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Later this month, in 2006, and for years to come, American trade delegations will board planes for Hong Kong and other capitals to negotiate trade agreements on behalf of the United States.

Trade negotiators will advocate nuanced positions on everything from blue box payments to bound tariffs, but what they lack is a vision of agriculture as a global commodity that can be developed in ways that will benefi t farmers at home and abroad. Absent such a vision, American and European negotiators continue to squander opportunities for progress, as they have in the long-stalled Doha Development Round of trade negotiations under the World Trade Organization (WTO). At the same time, they feed into the worst fears of farmers from Kansas to Kenya – that these trade talks are focused not on people, but on politics and profits.

Those fears are well founded. While farmers everywhere hope for nothing more than a fair market price, the structure of international agriculture robs those same farmers of the opportunity to compete on a level playing fi eld. The conventional wisdom is that this is a zero-sum game – either the agricultural sector of the United States must go without a safety net or poor farmers around the world must surrender the hope of competing in the global market. This is a false choice.

Driven by the pressing need to trim the growing federal deficit and its legal obligations under the World Trade Organization, the current administration recently put an offer on the table to reduce American agricultural export subsidies. However, by proposing a subsidy cut without a complementary plan for the rural Americans who would be affected by it, the administration fuels the misperception that livelihoods at home must be sacrifi ced for the benefi t of people on the other side of the globe – and that trade hurts Americans. At a time when trade is growing more important to the future of the American economy, this is a perception we cannot afford to fuel.

The Center for American Progress has developed a strategy for breaking the impasse on trade and agriculture by focusing on two core beliefs. First, we believe that agricultural producers at home and abroad desire and deserve the same thing: a fair market price for their products. Second, we believe that any sustainable solution must be rooted in the ability of agricultural producers everywhere to compete in a fair global market. Building on these realities, we can honor our legal obligations, build a functioning global trading system, ensure that the world’s poorest countries have a shot at participating in a fast-moving global economy, and guarantee that American farmers have access to growing and vibrant markets.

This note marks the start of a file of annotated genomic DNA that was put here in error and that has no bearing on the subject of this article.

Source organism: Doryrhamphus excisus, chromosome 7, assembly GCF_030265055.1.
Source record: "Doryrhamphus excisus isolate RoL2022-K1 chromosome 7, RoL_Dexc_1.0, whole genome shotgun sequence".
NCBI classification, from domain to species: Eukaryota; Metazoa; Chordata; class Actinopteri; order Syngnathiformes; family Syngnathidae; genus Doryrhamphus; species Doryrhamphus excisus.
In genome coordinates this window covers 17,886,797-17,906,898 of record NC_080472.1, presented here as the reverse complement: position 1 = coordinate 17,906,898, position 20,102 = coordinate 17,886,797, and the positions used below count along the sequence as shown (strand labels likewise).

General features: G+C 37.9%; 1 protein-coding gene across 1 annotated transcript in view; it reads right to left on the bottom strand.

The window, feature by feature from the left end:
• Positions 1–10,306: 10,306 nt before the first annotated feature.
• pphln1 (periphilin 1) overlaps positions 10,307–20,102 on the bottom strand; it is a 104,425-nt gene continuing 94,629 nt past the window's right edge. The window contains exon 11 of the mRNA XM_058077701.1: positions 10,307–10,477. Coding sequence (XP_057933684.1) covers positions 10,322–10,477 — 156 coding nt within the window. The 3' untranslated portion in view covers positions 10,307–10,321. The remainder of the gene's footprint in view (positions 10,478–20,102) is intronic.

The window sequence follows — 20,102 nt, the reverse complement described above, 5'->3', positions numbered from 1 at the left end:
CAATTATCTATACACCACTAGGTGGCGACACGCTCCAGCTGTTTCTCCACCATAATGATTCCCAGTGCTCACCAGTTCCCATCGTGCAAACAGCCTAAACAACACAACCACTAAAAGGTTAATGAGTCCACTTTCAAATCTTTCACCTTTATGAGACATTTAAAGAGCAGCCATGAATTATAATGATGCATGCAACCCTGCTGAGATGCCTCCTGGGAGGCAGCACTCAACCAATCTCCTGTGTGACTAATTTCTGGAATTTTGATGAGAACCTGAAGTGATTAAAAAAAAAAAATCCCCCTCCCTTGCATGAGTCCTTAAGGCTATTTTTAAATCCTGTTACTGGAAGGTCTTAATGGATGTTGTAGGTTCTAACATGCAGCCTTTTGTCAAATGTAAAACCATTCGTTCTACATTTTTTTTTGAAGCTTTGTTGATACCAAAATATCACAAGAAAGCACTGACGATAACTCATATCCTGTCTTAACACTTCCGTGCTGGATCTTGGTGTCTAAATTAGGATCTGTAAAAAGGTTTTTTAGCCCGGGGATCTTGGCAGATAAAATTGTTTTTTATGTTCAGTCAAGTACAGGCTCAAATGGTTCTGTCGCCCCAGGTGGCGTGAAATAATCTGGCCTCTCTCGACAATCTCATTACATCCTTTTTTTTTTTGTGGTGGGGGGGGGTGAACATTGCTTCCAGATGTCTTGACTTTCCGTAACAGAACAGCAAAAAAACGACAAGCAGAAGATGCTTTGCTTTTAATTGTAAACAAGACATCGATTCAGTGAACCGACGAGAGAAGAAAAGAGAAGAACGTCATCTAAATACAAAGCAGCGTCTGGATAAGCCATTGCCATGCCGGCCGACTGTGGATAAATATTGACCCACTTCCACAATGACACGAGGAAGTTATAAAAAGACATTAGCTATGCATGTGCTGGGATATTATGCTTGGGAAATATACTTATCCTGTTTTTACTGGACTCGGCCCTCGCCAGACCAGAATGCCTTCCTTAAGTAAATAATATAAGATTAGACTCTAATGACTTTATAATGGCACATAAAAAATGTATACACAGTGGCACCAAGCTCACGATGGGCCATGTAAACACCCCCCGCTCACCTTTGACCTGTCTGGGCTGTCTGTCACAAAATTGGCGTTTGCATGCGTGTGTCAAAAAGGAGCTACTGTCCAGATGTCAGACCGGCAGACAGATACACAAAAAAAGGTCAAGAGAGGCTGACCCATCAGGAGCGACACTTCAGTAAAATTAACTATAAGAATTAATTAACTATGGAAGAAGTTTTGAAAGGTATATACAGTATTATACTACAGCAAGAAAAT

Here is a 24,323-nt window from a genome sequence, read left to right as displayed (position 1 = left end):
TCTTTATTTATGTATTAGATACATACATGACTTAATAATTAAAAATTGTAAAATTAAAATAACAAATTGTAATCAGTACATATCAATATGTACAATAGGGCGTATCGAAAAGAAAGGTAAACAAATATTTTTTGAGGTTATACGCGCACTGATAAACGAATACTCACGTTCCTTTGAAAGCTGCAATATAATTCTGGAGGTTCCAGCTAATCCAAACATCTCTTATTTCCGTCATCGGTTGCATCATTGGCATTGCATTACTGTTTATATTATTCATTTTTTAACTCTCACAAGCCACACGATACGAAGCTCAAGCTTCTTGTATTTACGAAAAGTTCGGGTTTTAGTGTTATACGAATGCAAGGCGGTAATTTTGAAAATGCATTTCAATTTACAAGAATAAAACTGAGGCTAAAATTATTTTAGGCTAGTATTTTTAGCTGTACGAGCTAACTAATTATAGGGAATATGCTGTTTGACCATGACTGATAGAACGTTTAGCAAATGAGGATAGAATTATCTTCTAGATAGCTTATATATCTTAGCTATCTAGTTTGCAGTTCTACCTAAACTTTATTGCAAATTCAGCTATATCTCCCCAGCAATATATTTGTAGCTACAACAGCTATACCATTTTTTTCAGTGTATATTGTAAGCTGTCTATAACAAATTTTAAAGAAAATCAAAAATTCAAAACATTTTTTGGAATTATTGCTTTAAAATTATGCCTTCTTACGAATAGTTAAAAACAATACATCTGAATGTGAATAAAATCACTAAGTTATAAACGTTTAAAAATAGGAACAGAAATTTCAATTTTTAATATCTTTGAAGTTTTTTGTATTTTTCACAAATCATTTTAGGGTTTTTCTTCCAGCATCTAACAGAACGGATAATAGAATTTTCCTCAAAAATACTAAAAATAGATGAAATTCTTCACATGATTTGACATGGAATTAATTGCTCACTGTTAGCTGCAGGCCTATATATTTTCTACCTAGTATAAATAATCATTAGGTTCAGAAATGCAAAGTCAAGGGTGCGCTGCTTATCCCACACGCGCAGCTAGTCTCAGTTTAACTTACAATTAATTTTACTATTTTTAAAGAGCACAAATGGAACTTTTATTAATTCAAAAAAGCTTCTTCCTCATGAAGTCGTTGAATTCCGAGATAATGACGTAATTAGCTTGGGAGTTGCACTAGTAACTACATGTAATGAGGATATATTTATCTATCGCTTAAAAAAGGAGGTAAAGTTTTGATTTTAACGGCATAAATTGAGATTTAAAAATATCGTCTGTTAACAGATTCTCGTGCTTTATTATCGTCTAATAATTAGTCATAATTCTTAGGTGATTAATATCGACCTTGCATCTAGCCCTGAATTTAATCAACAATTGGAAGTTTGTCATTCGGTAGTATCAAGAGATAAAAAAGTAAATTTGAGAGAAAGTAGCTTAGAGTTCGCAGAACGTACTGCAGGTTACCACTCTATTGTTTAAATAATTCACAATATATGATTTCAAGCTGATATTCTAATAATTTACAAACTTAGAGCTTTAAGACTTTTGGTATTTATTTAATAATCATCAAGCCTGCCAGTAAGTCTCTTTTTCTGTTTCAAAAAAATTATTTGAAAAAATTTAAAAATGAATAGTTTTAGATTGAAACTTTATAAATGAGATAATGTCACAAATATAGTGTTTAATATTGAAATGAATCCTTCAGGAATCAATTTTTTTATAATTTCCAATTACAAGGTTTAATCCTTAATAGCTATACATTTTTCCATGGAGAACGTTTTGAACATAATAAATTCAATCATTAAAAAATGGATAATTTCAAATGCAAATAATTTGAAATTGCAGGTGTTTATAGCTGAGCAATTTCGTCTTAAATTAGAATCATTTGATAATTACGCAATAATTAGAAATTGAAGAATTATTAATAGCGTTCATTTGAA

Here’s how we do it. Instead of simply abandoning those small farmers who depend on the subsidy safety net – as the President seems to have done – we propose that America move quickly to make substantial and comprehensive investments in the domestic production of biofuels and bioproducts.

Significant economic growth in the United States has always come through a combination of innovation and far-sighted investment. By dramatically increasing investment in the research, development, and deployment components of a large-scale agriculture-based energy sector and providing the incentives and risk-management tools that can support the transition to new crops, the U.S. government and private sector can transform the lives of America’s small farmers. Simultaneously, we can reduce our costly dependence on foreign oil and pave the way for greater energy security. Clean energy from agriculture will also be critical in reducing greenhouse gas emissions and preventing dangerous climate destabilization. And, fi nally, by developing a new competitive edge and creating new domestic markets, we can free up other commodity markets to the developing world and help to ensure that the world’s poorest farmers can fairly compete.

The essays in this book lay out the details of how we can and must proceed, and many people have contributed to this effort. I would like to thank Jason Clay of the World Wildlife Fund for an opening chapter on trends in global agriculture that will surprise many but should inform us all. Here at the Center, these essays are the work of a team led by Gayle Smith and including Jake Caldwell, Ana Unruh Cohen, Bracken Hendricks, Kara Laney, Rebecca Schultz and Peter Ogden. My thanks to all of them.

John D. Podesta
President and CEO of the Center for American Progress

December 2005

Read the full report (PDF- 78 pages)

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